In order to exploit the full potential of IoT-enabled power distribution grids, Smart Grid applications are developed. Their operation on resource-constraint automation devices requires for memory optimized operation. In this paper we present field-approved operation and management solutions for Smart Grid applications, based on a distributed middleware. We introduce a new entity to allow for dynamically loading Smart Grid applications within one JVM. Presented experiments demonstrate the reduction of the memory footprint on the physical device.
Security Concepts in a Distributed Middleware for Smart Grid Applications
Stephan Cejka, Albin Frischenschlager, Mario Faschang, Mark Stefan
Symposium on Innovative Smart Grid Cybersecurity Solutions 2017
Wien, Österreich
März 2017
Novel software applications are developed and used in order to take full advantage of Smart Grid and Smart City infrastructures. In our concrete Smart City field trial, a distributed middleware is used to connect such interacting Smart Grid applications. This work presents a threat analysis for this middlewarebased communication containing six potential attack patterns. As countermeasure against the potential attacks, we present the security concept for the interacting Smart Grid applications consisting of the middleware’s encryption layer and trusted applications.
Privacy Enhancing Technologies for the Smart Building Domain
Stephan Cejka, Felix Knorr, Lukas Krammer, Daniel Lechner
Symposium on Innovative Smart Grid Cybersecurity Solutions 2017
Wien, Österreich
März 2017
In today’s building automation systems, high amounts of data are collected in order to optimize costs and reduce energy consumption. Some of these data can directly or indirectly be related to an individual person, leading to a possible privacy infringement. Therefore, special care has to be taken in order to protect personal data and privacy. Furthermore, the use of personal data is restricted by law. This article addresses some of the issues and gives possible solutions. As privacy issues introduced by Smart Meters are tightly connected and have been heavily dis-cussed in literature, this work will use them as the main example for describing privacy preserving solutions.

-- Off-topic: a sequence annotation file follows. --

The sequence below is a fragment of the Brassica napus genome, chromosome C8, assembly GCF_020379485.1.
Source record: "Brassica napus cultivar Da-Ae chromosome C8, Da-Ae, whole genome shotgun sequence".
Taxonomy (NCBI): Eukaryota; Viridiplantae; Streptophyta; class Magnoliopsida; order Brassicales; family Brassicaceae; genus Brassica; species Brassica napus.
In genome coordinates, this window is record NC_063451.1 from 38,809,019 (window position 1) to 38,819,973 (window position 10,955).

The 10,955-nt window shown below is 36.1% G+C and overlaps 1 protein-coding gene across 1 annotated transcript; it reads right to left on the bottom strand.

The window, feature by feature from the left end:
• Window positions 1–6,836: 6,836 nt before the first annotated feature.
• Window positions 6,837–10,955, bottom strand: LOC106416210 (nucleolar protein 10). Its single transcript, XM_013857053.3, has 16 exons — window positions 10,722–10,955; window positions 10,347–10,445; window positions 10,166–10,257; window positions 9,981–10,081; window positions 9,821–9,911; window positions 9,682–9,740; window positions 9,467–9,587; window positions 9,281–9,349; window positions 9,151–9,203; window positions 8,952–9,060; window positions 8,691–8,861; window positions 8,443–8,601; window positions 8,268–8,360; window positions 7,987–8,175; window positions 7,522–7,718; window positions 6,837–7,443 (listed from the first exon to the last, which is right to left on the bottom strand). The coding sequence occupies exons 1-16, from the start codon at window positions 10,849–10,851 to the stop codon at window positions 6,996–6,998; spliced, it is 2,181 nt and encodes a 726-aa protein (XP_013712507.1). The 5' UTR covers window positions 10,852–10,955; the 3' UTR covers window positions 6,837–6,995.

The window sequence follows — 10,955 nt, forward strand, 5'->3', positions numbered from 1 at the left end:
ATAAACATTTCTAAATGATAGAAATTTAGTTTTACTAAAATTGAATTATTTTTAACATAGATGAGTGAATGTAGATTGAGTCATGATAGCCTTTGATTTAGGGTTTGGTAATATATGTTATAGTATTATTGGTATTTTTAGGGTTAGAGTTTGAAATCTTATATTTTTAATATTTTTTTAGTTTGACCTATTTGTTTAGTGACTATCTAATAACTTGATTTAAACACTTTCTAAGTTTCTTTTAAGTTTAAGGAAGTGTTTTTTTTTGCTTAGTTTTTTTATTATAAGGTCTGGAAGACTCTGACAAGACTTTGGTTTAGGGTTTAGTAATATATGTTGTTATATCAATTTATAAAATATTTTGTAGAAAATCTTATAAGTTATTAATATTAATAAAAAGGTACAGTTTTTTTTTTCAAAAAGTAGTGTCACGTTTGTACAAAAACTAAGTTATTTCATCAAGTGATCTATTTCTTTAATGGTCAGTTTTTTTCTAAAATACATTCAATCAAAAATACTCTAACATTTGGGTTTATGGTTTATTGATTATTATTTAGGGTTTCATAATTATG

Vorschläge für Datenschutz und Privatsphäre bei Smart Metern und deren Umsetzung im österreichischen Recht
Stephan Cejka
Jusletter IT, Editions Weblaw
Salzburg, Österreich
Februar 2017
Durch die Installation von intelligenten Messgeräten (Smart Meter) in den Haushalten kommen Verbraucher erstmals in Berührung mit den Veränderungen der Energieinfrastruktur und der Energiewende. Da bei den vorgesehenen kurzen Ausleseintervallen weitreichende Daten über das individuelle Benutzerverhalten und die Gesundheit des Verbrauchers aus dem Stromverbrauch eruiert werden können, ergeben sich Probleme in Bezug auf Privatsphäre und Datenschutz. Der Artikel zeigt mögliche Lösungsvorschläge auf und vergleicht diese mit der Umsetzung im österreichischen Recht.

2016

Provisioning, deployment, and operation of smart grid applications on substation level - Bringing future smart grid functionality to power distribution grids
Mario Faschang, Stephan Cejka, Mark Stefan, Albin Frischenschlager, Alfred Einfalt, Konrad Diwold, Filip Pröstl Andrén, Thomas Strasser, Friederich Kupzog
5th D-A-CH+ Energy Informatics Conference
Klagenfurt, Österreich
September 2016
The transition of classical power distribution grids towards actively operated smart grids locates new functionality into intelligent secondary substations. Increased computational power and newly attained communication infrastructure in thousands of secondary substations allowfor the distributed realization of sophisticated functions, which were inconceivable a few years ago. These novel functions (e.g., voltage and reactive power control, distributed generation optimization or decentralized market interaction) can primarily be realized by software components operated on powerful automation devices located on secondary substation level. The effective and safe operation of such software is crucial and has a broad set of requirements. In this paper, we present a flexible and modular software ecosystem for automation devices of substations, which is able to handle these requirements. This ecosystem contains means for high performance data exchange and unification, automatic application provisioning and configuration functions, dependency management, and others. The application of the ecosystem is demonstrated in the context of a field operation example, which has been developed within an Austrian smart grid research project.